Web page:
David Dunseith was a titan of Belfast broadcasting, presenting current affairs radio and television programmes for the entire length of the Troubles in a career that spanned almost four decades. During that time he coped with scores of atrocities and dozens of political cataclysms, earning himself an unrivalled reputation not just for incisiveness but also for courtesy and, above all, fairness and objectivity. In effect he set the gold standard as an interviewer, particularly within BBC Belfast, which broadcast to a society wracked by strong political and sectarian divisions, and all too often by violence as well.
The success of his efforts was illustrated by the tributes that flowed in after his death, from the public, and all points of the political compass. The Unionist First Minister Peter Robinson described him as a consummate professional, while his Republican deputy Martin McGuinness said his shows were unmissable, adding, "David was, for me and I am sure many others, quite simply the voice of radio here."
He will always be associated with BBC Radio Ulster's ground-breaking Talk Back programme, which hepresented for almost 20 years. This was, and is, a live show which for a daily hour and a half informed and entertained with items ranging from the Troubles-related to the morelight-hearted and sometimes saucy. One area of investigation, for example, concerned the regularity with which Belfast males changed their underpants. Dunseith's versatility meant he could tackle any topic, no matter how controversial or how offbeat, moving seamlessly from the desperately serious to the frankly whimsical.
He had behind him an imaginative production team which had himpolitely but tenaciously grilling senior politicians and paramilitaries. But the show, in a radical departure for the BBC, also put telephone callers on the air to vent their opinions. The result was a airing of all shades of opinion in a way that was novel to Belfast. Some callers to the show were sensible and constructive; others were fuming and destructive. But together they gave a picture of various slices of public opinion which was sometimes called the people's parliament.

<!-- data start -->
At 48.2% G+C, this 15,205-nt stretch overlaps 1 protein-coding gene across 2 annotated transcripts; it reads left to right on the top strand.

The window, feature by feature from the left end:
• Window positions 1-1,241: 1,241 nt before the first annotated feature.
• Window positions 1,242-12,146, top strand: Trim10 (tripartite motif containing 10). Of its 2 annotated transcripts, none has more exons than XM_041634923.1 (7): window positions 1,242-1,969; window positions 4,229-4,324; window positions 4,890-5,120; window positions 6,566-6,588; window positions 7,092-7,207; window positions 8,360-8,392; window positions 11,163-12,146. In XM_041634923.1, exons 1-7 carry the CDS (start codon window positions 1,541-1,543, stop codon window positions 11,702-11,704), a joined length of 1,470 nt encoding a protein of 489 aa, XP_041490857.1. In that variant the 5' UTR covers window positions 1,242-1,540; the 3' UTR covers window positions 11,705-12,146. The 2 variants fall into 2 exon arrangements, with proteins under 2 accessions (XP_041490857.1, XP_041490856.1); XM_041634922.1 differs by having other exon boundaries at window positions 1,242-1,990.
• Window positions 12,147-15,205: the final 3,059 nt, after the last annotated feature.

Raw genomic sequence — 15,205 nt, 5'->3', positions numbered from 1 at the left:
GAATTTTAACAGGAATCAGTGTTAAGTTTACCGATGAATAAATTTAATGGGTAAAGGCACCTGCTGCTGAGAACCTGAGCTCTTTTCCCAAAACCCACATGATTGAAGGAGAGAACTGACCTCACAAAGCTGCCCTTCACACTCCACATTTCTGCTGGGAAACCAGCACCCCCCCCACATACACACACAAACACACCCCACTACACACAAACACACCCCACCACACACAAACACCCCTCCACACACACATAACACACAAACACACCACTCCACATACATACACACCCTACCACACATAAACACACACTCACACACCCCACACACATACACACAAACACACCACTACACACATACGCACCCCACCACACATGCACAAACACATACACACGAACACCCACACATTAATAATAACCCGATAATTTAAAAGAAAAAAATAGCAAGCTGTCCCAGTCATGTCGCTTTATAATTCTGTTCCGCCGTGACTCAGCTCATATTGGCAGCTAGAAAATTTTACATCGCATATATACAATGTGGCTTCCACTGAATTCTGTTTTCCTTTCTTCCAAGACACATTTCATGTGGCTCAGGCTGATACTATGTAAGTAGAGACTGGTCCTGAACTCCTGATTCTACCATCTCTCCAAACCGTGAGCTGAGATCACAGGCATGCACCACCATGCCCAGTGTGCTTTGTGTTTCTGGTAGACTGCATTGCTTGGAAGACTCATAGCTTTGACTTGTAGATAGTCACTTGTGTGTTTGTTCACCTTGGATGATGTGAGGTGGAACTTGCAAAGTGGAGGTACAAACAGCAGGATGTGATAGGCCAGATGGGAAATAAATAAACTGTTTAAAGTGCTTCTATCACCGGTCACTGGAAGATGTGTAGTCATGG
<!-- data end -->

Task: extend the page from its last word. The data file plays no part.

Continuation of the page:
The philosophy was described in a London School of Economics report, which said: "Dunseith operates on the basis that all talk, even what is manifestly prejudiced, is better than none, especially if it allows opinion to be tested within a public sphere in which people cannot listen only to the ranting of their own side."
Some contributors came to be known as "crazies" –Republican, Loyalist and others – who tested the limits of Dunseith's civility. "Have you been listening at all?" he would exclaim. "Have you heard one word that's been said?" His irritation was always kept within the bounds of politeness, and his expressions of exasperation became an integral part of the show. He was also well-known for his own favourite subjects: he detested in particular litter and cruelty to animals.
His time on Talk Back began in 1989, which meant he dealt with major acts of violence, huge political developments and the course of the peace process, which was for many years a highly controversial subject. Being on live radio for more than seven hours a week meant he often had to cope, with hardly a moment's notice, with emergencies and crises. This he did with great grace. After one emergency I thanked him, as his producer, for handling things with such poise. "Look, that's what I'm for," he responded. "The routine stuff is easy enough – it's coping with the unexpected, that's why they hire me."
Though regarded as a supreme professional, he actually started out as an untrained amateur who had no formal training in journalism. He had previously been an officer in the Royal Ulster Constabulary's drugs squad; when he appeared on television in this role he was spotted as a natural communicator and persuaded to leave the force to join Ulster Television. Broadcasting in Belfast had previously been something of a backwater but the eruption of the Troubles meant that a new type of journalist was called for. Dunseith fitted the bill.
He later made the switch to BBC Belfast, working in a variety of roles before joining Talk Back. It was such a perfect fit that both he and theprogramme developed into broadcasting institutions. Of his thousands ofinterviews, his most famous was with Helen McKendry, a west Belfast woman whose mother had been abducted,shot and buried by the IRA in the 1970s. Her Talk Back interview is remembered as one of the most poignant and heart-breaking moments not just in broadcasting but in the Troubles as a whole. McKendry broke a silence of morethan two decades before giving the interview, which highlighted the largely unknown issue of what became known as "the Disappeared". She described the torments of a family which had been shattered, with the children placed in care.
The IRA adamantly denied responsibility but gradually a campaignexerted mounting pressure and the IRA eventually admitted it had carried out the killings. Some bodies remain unrecovered to this day but that of McKendry's mother was eventually located and given a decent burial. In a tribute to Dunseith McKendry said: "David came to my home. He was the first person who listened to me speak and helped me when I needed it. I was very frightened – people had known there were people who had disappeared, but they were too afraid to speak. He was the man who gave the Disappeared a voice."
Dunseith escaped from the Troubles when off-duty by living in an idyllic cottage in rural County Down. His wife Roisin, who was also a broadcaster, died last year.
David Dunseith, police officer and broadcaster: born 2 October 1934; married Roisin Walsh (died 2010; three sons); died 30 June 2011.
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